What are Latter-day Saint Baby Blessings?

For members of The Church of Jesus Christ of Latter-day Saints, the first rite for a newborn is a baby blessing. If you have Latter-day Saint friends with a new baby, you might be invited. If you are, you might have questions and want to know more about Latter-day Saint baby blessings before you accept.

Latter-day Saint baby blessings, in short, is an ordinance which has two purposes: 1) to give the baby a name and 2) call down blessings for the baby’s spiritual and physical welfare in a prayer to Heavenly Father. While any member of the Church can receive priesthood blessings, typically the step of giving a name is only performed for infants.

The ordinance almost always is performed at the beginning of a sacrament meeting. For a couple of my children, however, we did it at home so that our family members who lived out of state could be there.

What happens in Latter-day Saint Baby Blessings?

First, let me point out that every ward (congregation) may do baby blessings a little different. So, I will describe what I have typically observed and how I have blessed my own children. Make sure to leave some room for a little variation in your expectations.

Because this is not what Latter-day Saints consider a “saving ordinance” there is more leeway or wiggle room with how it is performed and what is said.

When the baby blessing is announced, the person talking at the pulpit will invite whoever has been invited to participate to come forward.

Usually, the father (or whoever is performing the ordinance) will invite a few other members of the Church from the ward or the family to help. These men should hold the Melchizedek Priesthood. In the case where the dad is not a Melchizedek Priesthood holder, it is common for the family to get another family member who does hold that priesthood to perform the ordinance.

If you have been invited to attend, but not to specifically help in the ordinance, then probably don’t go forward.

Whoever is performing the ordinance brings the baby to the front of the chapel and then the others will form a circle around the baby. They will each place a hand under the baby and gently bounce him in a soothing manner to keep the baby calm.

The blessing actually has two parts.

The first part is addressed to our Father in Heaven and the baby is given a name. The instructions for this part of the blessing are as follows in the Church’s Gospel Library:

  1. Addresses Heavenly Father
  2. States that the blessing is performed by the authority of the Melchizedek Priesthood.
  3. Gives the child a name.

Often men will say something like: “the name by which he shall be known in the world and on the records of the Church is….”

While this is the common phrasing, this particular wording is not required in the guidelines from the Church. So, it is not a big deal if the wording is varied.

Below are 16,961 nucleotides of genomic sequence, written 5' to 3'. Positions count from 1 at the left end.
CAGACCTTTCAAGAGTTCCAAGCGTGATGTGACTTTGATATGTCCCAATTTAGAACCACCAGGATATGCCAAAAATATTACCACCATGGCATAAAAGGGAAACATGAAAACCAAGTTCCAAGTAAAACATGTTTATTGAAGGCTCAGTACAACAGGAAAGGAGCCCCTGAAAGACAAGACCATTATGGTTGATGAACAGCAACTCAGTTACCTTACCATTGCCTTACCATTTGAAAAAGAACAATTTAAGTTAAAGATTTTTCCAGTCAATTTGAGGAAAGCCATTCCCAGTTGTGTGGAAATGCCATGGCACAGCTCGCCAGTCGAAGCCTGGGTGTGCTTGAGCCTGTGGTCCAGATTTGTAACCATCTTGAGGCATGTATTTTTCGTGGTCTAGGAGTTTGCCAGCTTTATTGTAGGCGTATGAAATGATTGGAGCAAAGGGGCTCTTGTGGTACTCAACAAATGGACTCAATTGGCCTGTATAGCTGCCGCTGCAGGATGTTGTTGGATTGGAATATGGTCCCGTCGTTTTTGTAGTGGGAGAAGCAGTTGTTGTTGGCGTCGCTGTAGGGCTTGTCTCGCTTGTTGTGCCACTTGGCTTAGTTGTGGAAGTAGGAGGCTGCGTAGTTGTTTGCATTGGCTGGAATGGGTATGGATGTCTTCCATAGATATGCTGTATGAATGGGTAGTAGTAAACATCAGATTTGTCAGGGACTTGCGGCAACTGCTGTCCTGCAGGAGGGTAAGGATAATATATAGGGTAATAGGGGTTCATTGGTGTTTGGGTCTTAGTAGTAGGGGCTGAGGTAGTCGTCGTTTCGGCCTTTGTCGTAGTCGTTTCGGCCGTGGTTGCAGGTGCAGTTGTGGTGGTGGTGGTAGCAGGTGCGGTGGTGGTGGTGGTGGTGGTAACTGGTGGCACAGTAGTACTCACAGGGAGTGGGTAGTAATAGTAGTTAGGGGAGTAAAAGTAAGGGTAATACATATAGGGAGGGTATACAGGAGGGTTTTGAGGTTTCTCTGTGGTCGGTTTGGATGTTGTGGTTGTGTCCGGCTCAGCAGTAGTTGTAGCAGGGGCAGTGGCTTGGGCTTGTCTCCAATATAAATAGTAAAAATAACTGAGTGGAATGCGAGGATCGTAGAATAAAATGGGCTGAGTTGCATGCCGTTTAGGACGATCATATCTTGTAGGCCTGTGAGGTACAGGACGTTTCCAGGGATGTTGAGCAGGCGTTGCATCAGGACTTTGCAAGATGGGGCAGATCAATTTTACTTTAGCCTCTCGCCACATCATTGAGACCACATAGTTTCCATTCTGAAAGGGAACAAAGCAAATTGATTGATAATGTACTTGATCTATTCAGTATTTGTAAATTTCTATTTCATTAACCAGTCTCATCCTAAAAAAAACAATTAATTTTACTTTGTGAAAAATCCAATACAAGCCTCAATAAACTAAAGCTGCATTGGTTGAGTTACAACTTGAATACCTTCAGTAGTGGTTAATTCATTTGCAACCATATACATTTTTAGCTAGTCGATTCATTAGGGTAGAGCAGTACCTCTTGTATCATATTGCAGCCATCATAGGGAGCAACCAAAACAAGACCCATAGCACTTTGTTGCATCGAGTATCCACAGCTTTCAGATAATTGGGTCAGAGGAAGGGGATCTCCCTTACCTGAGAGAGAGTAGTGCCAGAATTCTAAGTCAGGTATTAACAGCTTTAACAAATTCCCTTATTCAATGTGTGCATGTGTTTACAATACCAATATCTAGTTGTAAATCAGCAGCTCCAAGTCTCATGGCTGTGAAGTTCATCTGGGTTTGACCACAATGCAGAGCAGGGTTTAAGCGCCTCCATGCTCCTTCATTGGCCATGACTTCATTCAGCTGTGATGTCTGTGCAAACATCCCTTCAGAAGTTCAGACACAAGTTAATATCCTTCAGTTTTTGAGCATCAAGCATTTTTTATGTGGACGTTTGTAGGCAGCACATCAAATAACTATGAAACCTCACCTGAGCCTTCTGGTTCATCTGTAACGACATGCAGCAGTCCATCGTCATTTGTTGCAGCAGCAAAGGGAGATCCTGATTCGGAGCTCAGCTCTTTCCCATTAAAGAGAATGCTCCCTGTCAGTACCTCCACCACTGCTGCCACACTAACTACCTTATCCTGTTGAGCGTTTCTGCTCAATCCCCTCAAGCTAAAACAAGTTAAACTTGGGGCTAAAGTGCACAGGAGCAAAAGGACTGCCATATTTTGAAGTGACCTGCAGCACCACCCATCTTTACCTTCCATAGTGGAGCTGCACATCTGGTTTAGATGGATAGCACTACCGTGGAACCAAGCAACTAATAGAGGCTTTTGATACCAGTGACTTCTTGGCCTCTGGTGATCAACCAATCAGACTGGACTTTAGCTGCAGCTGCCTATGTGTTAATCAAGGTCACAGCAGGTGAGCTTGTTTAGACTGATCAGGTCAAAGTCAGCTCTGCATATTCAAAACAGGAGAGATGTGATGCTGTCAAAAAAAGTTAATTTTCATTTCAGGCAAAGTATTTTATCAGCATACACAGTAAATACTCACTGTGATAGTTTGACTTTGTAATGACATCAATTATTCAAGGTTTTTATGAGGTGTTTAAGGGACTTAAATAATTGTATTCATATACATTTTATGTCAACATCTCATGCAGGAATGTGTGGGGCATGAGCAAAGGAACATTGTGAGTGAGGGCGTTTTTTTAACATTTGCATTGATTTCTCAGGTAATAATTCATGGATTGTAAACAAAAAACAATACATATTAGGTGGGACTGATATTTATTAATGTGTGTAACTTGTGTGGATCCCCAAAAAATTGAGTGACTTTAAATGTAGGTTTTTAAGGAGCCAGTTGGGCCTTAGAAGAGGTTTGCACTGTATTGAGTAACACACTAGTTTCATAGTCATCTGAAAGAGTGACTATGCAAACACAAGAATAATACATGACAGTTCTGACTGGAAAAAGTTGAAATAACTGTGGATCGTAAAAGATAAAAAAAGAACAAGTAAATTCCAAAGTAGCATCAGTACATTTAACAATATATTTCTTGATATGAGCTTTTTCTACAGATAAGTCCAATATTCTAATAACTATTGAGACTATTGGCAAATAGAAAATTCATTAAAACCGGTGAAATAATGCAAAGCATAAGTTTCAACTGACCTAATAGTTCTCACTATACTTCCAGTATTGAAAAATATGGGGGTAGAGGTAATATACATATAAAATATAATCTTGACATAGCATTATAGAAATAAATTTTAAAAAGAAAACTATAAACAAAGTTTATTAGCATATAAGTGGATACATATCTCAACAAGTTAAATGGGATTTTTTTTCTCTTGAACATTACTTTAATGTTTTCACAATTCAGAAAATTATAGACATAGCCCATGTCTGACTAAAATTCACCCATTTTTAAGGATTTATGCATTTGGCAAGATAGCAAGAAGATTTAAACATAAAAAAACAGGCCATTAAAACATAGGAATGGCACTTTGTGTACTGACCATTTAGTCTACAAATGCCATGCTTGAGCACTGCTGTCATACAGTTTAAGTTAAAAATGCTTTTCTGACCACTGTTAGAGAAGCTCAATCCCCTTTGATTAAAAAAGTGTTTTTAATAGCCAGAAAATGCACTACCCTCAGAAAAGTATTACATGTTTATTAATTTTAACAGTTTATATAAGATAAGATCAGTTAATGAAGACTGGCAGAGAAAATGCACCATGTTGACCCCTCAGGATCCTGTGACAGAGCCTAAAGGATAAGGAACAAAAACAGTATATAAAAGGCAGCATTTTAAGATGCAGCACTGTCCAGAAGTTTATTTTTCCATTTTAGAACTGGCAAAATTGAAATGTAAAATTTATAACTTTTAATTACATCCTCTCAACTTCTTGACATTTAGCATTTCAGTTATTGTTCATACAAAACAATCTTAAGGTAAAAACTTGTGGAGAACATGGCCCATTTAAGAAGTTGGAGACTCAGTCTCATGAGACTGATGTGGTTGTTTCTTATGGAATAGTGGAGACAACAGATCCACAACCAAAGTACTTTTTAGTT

The second part of the blessing is the blessing part. I have always felt a little awkward with the transition to the second part because we start by addressing Heavenly Father like I do in most prayers. Then, after I have given the name, I start to address my baby and provide the blessing.

Why do Latter-day Saints Bless Their Babies?

Latter-day Saint baby blessings like I have described are an important “first step” into the Church. These blessings are in accordance to the direction Jesus Christ gave to Joseph Smith when Joseph established the Church in New York back in 1830.

D&C 20:70 gives the following instruction:

Every member of the church of Christ having children is to bring them unto the elders before the church, who are to lay their hands upon them in the name of Jesus Christ, and bless them in his name.

There are strong connections between these baby blessings and the actions of the Savior when he was on the Earth. When his disciples tried to turn away children, Jesus chastised them and said, “Suffer the little children to come unto me, and forbid them not: for of such is the kingdom of God.Verily I say unto you, Whosoever shall not receive the kingdom of God as a little child, he shall not enter therein. And he took them up in his arms, put his hands upon them, and blessed them” (Mark 10:14-16).

Jesus Christ also blessed the children when he visited the Nephites in the Americas. “He took their little children, one by one, and blessed them, and prayed unto the Father for them” (3 Nephi 17:21).

What are the Saving Ordinances?

The Church of Jesus Christ of Latter-day Saints teaches that there are ordinances that are necessary for exaltation. These ordinances are baptism, confirmation, ordination to the Melchizedek Priesthood (for men), the temple endowment, and the marriage sealing.

Because these ordinances are essential for exaltation, these are the ordinances that Latter-day Saints perform as proxy for the dead in the temple.